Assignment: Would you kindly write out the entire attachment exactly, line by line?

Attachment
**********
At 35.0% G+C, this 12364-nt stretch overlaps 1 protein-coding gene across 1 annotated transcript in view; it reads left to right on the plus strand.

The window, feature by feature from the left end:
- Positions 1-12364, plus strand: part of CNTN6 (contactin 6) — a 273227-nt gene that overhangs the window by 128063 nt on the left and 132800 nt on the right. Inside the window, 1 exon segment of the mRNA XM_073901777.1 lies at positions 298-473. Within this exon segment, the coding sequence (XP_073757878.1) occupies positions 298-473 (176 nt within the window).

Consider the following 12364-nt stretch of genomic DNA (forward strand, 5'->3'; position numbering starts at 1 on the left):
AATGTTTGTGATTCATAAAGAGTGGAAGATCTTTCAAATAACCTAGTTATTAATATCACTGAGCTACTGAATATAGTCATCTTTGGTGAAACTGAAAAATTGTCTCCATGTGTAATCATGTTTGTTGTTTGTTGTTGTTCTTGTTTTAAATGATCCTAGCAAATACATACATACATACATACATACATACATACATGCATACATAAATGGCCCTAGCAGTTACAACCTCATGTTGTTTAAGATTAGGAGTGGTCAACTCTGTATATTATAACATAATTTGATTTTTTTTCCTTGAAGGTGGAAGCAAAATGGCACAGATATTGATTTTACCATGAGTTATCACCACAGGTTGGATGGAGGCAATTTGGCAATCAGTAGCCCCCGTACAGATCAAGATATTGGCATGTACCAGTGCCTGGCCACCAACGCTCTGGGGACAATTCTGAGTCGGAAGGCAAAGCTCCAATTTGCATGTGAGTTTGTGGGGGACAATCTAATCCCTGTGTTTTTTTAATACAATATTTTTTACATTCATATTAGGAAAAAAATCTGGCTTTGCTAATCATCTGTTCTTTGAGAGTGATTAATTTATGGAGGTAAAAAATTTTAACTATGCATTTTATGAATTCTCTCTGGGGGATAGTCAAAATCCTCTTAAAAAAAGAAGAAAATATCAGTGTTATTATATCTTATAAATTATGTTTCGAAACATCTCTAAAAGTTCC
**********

At 35.0% G+C, this 12364-nt stretch overlaps 1 protein-coding gene across 1 annotated transcript in view; it reads left to right on the plus strand.

The window, feature by feature from the left end:
- Positions 1-12364, plus strand: part of CNTN6 (contactin 6) — a 273227-nt gene that overhangs the window by 128063 nt on the left and 132800 nt on the right. Inside the window, 1 exon segment of the mRNA XM_073901777.1 lies at positions 298-473. Within this exon segment, the coding sequence (XP_073757878.1) occupies positions 298-473 (176 nt within the window).

Consider the following 12364-nt stretch of genomic DNA (forward strand, 5'->3'; position numbering starts at 1 on the left):
AATGTTTGTGATTCATAAAGAGTGGAAGATCTTTCAAATAACCTAGTTATTAATATCACTGAGCTACTGAATATAGTCATCTTTGGTGAAACTGAAAAATTGTCTCCATGTGTAATCATGTTTGTTGTTTGTTGTTGTTCTTGTTTTAAATGATCCTAGCAAATACATACATACATACATACATACATACATACATGCATACATAAATGGCCCTAGCAGTTACAACCTCATGTTGTTTAAGATTAGGAGTGGTCAACTCTGTATATTATAACATAATTTGATTTTTTTTCCTTGAAGGTGGAAGCAAAATGGCACAGATATTGATTTTACCATGAGTTATCACCACAGGTTGGATGGAGGCAATTTGGCAATCAGTAGCCCCCGTACAGATCAAGATATTGGCATGTACCAGTGCCTGGCCACCAACGCTCTGGGGACAATTCTGAGTCGGAAGGCAAAGCTCCAATTTGCATGTGAGTTTGTGGGGGACAATCTAATCCCTGTGTTTTTTTAATACAATATTTTTTACATTCATATTAGGAAAAAAATCTGGCTTTGCTAATCATCTGTTCTTTGAGAGTGATTAATTTATGGAGGTAAAAAATTTTAACTATGCATTTTATGAATTCTCTCTGGGGGATAGTCAAAATCCTCTTAAAAAAAGAAGAAAATATCAGTGTTATTATATCTTATAAATTATGTTTCGAAACATCTCTAAAAGTTCC